Werfel back in hot seat
By Vicki Needham - 06/26/13 06:00 PM ET
THURSDAY'S BIG STORY:
My, that's a toasty seat: Internal Revenue Service acting director Danny Werfel will get another turn in the hot seat on Thursday to chat with lawmakers about the revelations in his 30-day review of the agency, the details of which hit with a thud on Monday.
As it turns out, the IRS was still improperly screening groups seeking tax-exempt status when Werfel took over in May — about two weeks after the targeting actions were revealed.
Top congressional Democrats have argued that the agency also singled out liberal groups by putting them on the "be on the lookout" lists it used to flag applications that needed more attention.
Werfel said he has suspended use of those so-called BOLO lists.
Lawmakers are sure to remind Werfel that they will be watching the agency's progress and will call him back for updates.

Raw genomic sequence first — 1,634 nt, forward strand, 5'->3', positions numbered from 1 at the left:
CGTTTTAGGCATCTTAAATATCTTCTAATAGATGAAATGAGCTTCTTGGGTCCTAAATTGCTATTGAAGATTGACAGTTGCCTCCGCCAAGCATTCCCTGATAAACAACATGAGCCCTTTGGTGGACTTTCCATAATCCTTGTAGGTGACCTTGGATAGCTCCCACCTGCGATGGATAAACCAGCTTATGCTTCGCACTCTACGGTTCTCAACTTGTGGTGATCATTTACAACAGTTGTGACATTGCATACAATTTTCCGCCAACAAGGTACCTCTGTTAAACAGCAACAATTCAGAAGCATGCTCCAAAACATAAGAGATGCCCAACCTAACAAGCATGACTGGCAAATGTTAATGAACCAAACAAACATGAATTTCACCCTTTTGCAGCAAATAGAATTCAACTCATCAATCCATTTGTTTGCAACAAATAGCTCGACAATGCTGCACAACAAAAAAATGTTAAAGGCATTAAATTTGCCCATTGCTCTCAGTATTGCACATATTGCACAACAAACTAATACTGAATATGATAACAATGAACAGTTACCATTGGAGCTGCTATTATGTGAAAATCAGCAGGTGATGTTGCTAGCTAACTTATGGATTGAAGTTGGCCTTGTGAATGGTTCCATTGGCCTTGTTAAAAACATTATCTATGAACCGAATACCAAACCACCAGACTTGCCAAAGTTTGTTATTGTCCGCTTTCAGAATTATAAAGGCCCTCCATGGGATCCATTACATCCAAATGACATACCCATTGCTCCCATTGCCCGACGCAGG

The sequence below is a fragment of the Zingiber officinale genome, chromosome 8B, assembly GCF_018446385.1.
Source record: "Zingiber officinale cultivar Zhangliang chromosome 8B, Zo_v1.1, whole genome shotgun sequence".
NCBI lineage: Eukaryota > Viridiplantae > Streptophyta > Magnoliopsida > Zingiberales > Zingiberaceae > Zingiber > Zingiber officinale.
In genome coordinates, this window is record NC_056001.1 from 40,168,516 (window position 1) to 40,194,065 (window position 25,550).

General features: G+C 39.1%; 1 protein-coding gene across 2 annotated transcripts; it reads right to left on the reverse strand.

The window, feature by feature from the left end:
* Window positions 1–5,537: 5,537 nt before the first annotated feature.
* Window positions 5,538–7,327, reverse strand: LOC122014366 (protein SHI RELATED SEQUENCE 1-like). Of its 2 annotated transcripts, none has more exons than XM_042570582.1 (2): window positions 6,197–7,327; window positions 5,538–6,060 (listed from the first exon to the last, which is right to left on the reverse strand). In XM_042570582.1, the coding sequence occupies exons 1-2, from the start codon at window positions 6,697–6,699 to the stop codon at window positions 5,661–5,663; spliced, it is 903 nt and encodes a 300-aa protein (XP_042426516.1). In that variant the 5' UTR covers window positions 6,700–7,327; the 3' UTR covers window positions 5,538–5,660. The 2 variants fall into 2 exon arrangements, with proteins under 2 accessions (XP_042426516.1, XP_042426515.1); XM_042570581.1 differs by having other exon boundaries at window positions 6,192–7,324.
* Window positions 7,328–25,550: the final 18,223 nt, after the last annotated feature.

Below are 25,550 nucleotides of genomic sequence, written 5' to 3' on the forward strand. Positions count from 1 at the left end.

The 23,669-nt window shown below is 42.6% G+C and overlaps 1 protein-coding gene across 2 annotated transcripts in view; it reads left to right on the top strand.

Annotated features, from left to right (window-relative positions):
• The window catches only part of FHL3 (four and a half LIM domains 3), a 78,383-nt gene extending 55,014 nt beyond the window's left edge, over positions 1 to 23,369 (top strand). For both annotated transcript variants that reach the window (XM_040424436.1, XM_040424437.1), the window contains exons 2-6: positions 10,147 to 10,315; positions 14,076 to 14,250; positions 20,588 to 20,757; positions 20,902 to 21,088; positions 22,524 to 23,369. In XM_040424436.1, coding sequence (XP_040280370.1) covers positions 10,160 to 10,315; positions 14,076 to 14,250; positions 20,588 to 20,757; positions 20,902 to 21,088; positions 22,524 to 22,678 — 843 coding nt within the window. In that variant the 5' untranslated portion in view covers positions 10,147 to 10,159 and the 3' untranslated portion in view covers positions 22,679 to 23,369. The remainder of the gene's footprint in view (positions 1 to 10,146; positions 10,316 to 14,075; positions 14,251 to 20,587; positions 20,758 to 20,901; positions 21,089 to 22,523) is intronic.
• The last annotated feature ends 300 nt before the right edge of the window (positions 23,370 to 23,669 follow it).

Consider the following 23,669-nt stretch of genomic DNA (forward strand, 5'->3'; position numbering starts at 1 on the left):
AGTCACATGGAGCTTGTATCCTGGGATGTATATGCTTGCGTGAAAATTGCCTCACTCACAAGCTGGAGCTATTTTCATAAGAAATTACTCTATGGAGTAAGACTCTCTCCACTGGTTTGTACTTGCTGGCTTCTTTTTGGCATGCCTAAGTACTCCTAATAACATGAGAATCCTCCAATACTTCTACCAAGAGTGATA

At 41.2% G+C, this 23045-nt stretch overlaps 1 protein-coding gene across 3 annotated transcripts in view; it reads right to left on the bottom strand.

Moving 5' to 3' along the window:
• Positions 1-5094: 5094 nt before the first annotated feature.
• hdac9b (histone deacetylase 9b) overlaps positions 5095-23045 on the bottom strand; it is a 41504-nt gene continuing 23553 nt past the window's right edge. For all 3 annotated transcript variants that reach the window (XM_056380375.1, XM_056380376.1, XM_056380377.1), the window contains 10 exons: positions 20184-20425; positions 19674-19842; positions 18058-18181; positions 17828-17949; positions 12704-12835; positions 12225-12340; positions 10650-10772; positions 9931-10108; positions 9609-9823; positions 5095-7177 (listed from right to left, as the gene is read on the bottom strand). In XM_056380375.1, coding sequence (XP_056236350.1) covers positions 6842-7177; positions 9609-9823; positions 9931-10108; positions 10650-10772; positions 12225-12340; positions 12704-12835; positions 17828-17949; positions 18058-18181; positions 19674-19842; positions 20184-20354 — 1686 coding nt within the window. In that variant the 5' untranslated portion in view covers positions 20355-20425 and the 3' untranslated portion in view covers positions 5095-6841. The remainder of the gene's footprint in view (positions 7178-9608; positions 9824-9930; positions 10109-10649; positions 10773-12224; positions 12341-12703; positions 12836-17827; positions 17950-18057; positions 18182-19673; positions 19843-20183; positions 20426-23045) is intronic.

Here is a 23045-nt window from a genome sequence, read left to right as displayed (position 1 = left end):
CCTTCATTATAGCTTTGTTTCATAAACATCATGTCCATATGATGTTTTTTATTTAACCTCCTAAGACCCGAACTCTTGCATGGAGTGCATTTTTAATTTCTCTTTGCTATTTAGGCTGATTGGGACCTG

President Obama appointed Werfel last month and ordered the review after the IRS acknowledged the extra scrutiny.
On Wednesday, a government watchdog said that IRS officials did not have enough guidance in reviewing applications for tax-exempt status.
Nina Olson, the national taxpayer advocate, said the agency had violated a number of taxpayer rights in its targeting efforts.
Olson blamed managerial problems and what she calls a “cultural difficulty” between the taxpayer advocate and the exempt organization division for the targeting. Her recommendations include the IRS posting its procedures online, and allowing up to $1,000 in compensation to aggrieved groups.
But the taxpayer advocate said that the “crisis” at the agency is far broader than just the targeting of Tea Party groups.
“The real crisis facing the IRS — and therefore taxpayers — is a radically transformed mission coupled with inadequate funding to accomplish that mission,” Olson said in a statement accompanying her mid-year report.
“As a consequence of this crisis, the IRS gives limited consideration to taxpayer rights or fundamental tax administration principles as it struggles to get its job done.”